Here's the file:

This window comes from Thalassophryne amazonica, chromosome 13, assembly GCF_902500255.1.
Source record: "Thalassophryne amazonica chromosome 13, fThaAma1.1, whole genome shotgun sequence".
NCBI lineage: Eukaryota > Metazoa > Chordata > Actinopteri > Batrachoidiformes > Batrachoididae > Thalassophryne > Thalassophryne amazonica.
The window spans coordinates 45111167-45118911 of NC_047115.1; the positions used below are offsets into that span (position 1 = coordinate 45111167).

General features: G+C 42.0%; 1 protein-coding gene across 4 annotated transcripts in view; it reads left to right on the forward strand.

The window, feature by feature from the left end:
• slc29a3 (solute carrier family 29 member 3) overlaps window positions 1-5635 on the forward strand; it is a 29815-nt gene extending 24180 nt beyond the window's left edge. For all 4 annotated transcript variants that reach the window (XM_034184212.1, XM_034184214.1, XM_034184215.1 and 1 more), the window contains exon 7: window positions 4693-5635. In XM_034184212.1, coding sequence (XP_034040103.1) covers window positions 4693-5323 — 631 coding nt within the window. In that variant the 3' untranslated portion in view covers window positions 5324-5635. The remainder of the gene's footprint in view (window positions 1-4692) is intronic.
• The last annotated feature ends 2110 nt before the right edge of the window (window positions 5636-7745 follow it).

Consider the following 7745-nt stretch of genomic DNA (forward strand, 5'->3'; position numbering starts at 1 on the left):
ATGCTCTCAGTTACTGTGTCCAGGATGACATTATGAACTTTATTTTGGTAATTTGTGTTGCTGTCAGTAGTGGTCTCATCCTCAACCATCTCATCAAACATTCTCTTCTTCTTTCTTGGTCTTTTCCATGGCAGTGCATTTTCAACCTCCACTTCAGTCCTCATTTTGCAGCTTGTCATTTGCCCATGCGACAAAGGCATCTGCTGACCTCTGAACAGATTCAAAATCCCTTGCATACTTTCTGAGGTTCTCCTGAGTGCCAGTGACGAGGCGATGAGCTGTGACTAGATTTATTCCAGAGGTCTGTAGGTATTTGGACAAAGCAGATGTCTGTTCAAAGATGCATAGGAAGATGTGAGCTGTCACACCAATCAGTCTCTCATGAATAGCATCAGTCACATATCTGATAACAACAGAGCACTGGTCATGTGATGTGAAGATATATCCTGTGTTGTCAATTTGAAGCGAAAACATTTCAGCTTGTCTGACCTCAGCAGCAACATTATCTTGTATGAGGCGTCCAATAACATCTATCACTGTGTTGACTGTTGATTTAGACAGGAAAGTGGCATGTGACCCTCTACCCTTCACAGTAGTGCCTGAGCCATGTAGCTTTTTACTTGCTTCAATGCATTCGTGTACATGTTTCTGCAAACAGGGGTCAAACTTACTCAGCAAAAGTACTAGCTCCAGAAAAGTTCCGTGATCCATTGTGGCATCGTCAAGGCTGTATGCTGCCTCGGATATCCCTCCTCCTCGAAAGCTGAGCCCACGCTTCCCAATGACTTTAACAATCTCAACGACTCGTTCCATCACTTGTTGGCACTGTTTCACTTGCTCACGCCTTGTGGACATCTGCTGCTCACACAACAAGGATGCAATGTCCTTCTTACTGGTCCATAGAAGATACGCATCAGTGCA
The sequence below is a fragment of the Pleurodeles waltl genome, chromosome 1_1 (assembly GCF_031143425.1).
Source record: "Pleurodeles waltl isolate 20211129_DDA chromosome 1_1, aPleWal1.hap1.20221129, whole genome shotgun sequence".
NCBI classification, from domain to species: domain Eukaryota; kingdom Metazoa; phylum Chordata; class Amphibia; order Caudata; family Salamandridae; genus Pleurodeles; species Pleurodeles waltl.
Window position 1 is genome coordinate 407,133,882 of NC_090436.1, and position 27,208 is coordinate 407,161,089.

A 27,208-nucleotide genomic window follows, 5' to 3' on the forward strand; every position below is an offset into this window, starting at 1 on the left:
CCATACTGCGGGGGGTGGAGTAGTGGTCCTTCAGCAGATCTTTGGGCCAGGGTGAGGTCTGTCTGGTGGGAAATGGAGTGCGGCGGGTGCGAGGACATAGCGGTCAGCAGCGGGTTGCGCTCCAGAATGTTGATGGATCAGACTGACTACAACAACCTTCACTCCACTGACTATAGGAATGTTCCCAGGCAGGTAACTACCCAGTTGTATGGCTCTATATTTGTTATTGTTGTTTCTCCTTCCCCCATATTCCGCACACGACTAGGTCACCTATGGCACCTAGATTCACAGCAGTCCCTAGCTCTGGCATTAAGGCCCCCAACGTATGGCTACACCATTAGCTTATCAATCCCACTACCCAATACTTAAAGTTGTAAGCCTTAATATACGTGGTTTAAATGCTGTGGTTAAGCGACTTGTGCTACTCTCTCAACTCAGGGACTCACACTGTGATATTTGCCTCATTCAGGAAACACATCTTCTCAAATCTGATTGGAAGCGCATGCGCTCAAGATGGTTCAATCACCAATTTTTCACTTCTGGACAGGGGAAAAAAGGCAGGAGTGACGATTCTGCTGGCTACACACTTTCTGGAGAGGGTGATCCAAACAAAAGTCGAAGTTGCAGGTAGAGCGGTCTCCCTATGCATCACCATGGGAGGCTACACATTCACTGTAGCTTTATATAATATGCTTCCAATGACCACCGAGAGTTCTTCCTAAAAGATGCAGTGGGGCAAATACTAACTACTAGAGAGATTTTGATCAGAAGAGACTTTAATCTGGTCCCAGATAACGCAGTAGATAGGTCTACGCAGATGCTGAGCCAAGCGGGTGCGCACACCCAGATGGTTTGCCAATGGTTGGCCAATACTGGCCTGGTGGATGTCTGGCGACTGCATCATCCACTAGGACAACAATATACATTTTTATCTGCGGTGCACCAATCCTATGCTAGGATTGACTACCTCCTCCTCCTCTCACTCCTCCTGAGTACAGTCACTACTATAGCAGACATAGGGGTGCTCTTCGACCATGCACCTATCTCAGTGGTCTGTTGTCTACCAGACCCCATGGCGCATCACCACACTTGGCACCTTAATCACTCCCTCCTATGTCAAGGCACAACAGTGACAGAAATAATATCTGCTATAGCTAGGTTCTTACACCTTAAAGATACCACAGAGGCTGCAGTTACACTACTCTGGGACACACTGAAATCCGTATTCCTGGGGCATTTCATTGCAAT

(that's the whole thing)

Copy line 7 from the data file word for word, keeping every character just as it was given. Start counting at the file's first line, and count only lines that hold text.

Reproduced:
• slc29a3 (solute carrier family 29 member 3) overlaps window positions 1-5635 on the forward strand; it is a 29815-nt gene extending 24180 nt beyond the window's left edge. For all 4 annotated transcript variants that reach the window (XM_034184212.1, XM_034184214.1, XM_034184215.1 and 1 more), the window contains exon 7: window positions 4693-5635. In XM_034184212.1, coding sequence (XP_034040103.1) covers window positions 4693-5323 — 631 coding nt within the window. In that variant the 3' untranslated portion in view covers window positions 5324-5635. The remainder of the gene's footprint in view (window positions 1-4692) is intronic.